But your reply totally sidesteps the issue of charter schools, which is what this post is about. I find no conservative tenet that would serve to justify charter schools in their current form.

      It appears that you are hinting that you would support universal vouchers. I plan to blog about that topic in the near future, too. I think there are plenty of conservative reasons to oppose universal vouchers.

      And I plan to apply conservative approaches to my reform proposals for public schools. Before I delve into that, there is one key concept that I want to latch onto, and you’ve touched upon it with what you’ve written here:

      “In this country, given the State’s monopoly on education, . . .”

      In this country, what is the “state” supposed to consist of? Isn’t our government supposed to be of the people, by the people, for the people? Doesn’t the constitution of our nation begin with the phrase “We the people?” The state’s schools should be our schools, because we are the state. So if the state needs to fix the schools, who needs to do the fixing? We do. We are the state. Therefore, inasmuch as we have allowed public education to be hijacked by elite bureaucrats, an important element of the remedy would be to liberate the public schools from the clutches of said bureaucratic elites and restore the power over the schools to the people.

      We’ve got to take ownership. Your approach misses that entirely.

  7. Boringmadedull Says:

    Sorry that I’m late responding to your response to my response to your post, etc., etc. etc.

    As we think about the state monopoly on education – granted, it’s limited, in that folks of means can avoid warehousing their kids in either government schools by going to private school, or can mitigate the damage by moving to comparatively well run suburban districts, for most families, most of the time, the burden of taxation and the costs of paying twice for their children’s education is a pretty daunting prospect.

    On the subject of charter schools. To the extent that they are subject to state regulation and the relevant battery of bureaucratically approved procedure, I’m not for them. The only thing to be argued in their favor is that they are likely to be marginally more effective than the standard kid warehouse.

    Universal vouchers are somewhat more appealing, but sooner or later the state will insist on intrusive regulation. That’s what governments do. That’s why places like Grove City and Hillsdale College don’t take a hint of government money.

    In terms of reform, consider that while the left always talks about being counter cultural, the home schoolers do it every day.

    Now, I’m perfectly willing to concede that while homeschooling may be the standard, not every family can live up to that standard. Consequently, there will be a market for ‘for hire’ teachers.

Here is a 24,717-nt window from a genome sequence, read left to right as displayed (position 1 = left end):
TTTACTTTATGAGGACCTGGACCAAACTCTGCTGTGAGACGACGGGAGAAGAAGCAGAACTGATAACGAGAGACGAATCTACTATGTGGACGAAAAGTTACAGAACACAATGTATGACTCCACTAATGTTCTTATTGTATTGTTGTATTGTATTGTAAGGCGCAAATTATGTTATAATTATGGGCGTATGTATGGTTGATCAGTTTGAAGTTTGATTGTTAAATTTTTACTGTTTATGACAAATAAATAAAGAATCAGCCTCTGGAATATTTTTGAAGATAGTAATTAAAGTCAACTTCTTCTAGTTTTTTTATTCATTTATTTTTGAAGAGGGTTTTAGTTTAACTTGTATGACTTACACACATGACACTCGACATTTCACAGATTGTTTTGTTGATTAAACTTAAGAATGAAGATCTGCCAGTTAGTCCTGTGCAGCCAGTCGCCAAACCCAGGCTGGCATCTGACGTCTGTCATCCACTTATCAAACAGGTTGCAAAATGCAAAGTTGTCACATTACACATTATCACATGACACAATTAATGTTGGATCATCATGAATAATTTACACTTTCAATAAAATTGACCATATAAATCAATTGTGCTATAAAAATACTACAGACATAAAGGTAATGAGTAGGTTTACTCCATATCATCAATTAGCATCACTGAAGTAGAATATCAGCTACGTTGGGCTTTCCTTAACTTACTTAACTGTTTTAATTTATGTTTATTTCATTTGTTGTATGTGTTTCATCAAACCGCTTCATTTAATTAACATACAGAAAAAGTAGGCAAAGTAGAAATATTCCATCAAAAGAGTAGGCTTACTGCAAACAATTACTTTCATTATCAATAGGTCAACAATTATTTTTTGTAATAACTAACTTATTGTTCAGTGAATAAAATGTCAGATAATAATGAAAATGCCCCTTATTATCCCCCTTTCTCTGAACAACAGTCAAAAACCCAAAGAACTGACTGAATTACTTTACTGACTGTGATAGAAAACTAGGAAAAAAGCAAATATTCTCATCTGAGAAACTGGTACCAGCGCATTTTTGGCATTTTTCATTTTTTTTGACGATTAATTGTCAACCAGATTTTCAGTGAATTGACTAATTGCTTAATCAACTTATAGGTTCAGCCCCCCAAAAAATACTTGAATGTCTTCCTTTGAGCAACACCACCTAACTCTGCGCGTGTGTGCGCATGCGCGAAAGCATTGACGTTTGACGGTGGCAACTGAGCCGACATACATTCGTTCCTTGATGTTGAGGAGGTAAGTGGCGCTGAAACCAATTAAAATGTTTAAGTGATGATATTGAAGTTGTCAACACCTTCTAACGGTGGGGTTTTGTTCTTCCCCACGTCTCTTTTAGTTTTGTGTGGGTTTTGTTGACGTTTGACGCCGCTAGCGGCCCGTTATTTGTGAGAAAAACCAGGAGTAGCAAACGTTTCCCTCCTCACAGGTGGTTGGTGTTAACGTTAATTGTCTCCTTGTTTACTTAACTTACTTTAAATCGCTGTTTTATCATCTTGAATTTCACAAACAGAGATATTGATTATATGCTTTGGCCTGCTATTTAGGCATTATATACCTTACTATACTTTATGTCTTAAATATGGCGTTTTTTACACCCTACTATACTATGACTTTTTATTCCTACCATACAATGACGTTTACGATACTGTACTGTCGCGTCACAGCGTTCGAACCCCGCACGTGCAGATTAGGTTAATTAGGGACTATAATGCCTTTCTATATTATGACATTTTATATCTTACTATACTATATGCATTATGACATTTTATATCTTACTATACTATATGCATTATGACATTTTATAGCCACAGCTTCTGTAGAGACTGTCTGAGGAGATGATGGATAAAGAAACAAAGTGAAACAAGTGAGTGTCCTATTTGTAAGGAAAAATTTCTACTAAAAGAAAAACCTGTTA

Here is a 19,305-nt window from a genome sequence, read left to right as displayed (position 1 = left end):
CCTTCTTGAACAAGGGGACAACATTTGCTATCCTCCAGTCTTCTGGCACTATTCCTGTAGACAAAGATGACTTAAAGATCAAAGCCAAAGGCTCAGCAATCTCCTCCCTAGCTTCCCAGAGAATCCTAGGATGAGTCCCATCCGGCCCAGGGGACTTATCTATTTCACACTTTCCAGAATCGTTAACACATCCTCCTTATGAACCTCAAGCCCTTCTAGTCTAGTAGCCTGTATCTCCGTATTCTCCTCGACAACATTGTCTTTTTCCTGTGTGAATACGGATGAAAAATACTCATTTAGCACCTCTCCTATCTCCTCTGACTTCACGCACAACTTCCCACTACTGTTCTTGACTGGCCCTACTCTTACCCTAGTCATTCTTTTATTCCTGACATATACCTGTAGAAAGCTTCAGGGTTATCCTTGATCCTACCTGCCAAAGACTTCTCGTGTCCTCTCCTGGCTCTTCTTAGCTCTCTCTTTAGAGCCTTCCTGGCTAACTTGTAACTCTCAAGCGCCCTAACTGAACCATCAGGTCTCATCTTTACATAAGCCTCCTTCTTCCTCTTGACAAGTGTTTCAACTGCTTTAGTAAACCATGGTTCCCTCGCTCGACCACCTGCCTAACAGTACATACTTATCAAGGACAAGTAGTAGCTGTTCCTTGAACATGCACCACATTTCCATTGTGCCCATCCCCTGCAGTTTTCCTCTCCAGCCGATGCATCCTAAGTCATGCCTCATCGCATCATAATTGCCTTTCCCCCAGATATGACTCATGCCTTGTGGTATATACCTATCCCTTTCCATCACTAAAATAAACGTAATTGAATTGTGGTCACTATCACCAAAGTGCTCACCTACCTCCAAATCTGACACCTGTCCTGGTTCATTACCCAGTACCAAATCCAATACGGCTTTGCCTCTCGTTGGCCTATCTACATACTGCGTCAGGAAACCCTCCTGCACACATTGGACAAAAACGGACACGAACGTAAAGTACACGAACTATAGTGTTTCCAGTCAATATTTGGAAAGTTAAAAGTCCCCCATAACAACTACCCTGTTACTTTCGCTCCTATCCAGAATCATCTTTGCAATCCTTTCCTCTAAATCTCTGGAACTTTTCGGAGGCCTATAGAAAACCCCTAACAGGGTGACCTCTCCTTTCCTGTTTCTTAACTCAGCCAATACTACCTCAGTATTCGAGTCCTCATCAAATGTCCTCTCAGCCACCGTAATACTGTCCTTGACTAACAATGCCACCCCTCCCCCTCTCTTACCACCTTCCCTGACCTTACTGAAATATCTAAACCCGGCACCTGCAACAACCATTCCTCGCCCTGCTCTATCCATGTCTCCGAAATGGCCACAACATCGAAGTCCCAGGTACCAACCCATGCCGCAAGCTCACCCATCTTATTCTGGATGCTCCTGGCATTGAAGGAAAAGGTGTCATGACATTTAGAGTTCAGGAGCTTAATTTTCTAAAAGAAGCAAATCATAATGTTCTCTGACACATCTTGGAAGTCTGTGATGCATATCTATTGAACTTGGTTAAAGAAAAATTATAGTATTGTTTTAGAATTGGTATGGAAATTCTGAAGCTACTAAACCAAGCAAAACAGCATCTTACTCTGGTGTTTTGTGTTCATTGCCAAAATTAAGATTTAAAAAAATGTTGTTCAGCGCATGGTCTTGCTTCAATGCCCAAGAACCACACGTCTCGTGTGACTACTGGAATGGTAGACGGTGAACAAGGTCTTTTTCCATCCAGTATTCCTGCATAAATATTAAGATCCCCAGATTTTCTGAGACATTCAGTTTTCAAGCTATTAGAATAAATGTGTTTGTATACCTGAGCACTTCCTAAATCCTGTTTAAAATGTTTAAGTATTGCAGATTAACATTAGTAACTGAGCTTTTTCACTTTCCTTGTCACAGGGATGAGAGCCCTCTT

Why do we assume that the government is the only entity capable of providing that service? Just about no one believes that the government is capable of providing high quality good and services in a flexible, customer oriented manner. Well, outside of the well founded belief that the military is very, very good at blowing things up.

    In terms of your point re: the preamble to the Constitution, I find a curious lack of text allowing the Feds any say so in education whatsoever. Must be one of those penumbras or something.

    In a free republic, there is a state interest in an educated citizenry. That’s different from the state’s providing an ‘education’. As we become more beholden to the bureaucracy, the state has less of an interest in an educated citizenry, and an increased interest in a compliant one.

    There’s more to resolving this problem than the dispute over funding. Until people come to the conclusion that a) parents matter, b) families are about responsibility, and c) adults should be adults and behave as such, there’s really no way out of this mess.

    • buckeyerino Says:

      Well, I think there is a way out of this mess, and you hit on some key ways out of this mess in your final paragraph.

      The post I’ve written about supplemental learning opportunities, in combination with public schooling, is one way that a family can get a learning experience for their children that can have all the benefits of charter schooling, perhaps even private schooling, for probably less than the charter school tuition cost.

      I’ve got more reform proposals that I plan to articulate in the future that include restoring power over the public schools to the people in the communities. The more bureaucracy we add, the more parents drop out of the process, and that has to be reversed. I’ll also propose reforms in curricula and pedagogy. Another big change that has to be made is that some bureaucratic elites push social engineering as the top priority of the schools instead of academics, and that has to stop.

      I haven’t composed my post about universal vouchers yet, but you can expect that I’ll portray the implementation of universal vouchers as the creation of a new entitlement program. Those who wrote our state constitution did not envision having an equal number of tax dollars following every single child wherever they go to school at. Kids and families are not standardized inputs, and entitling each kid to the same number of dollars doesn’t standardize the inputs, either. There’s no way to hold down the cost of education if it becomes an entitlement program. We’ve got more checks and balances on the cost of education now than we would if we resorted to universal vouchers.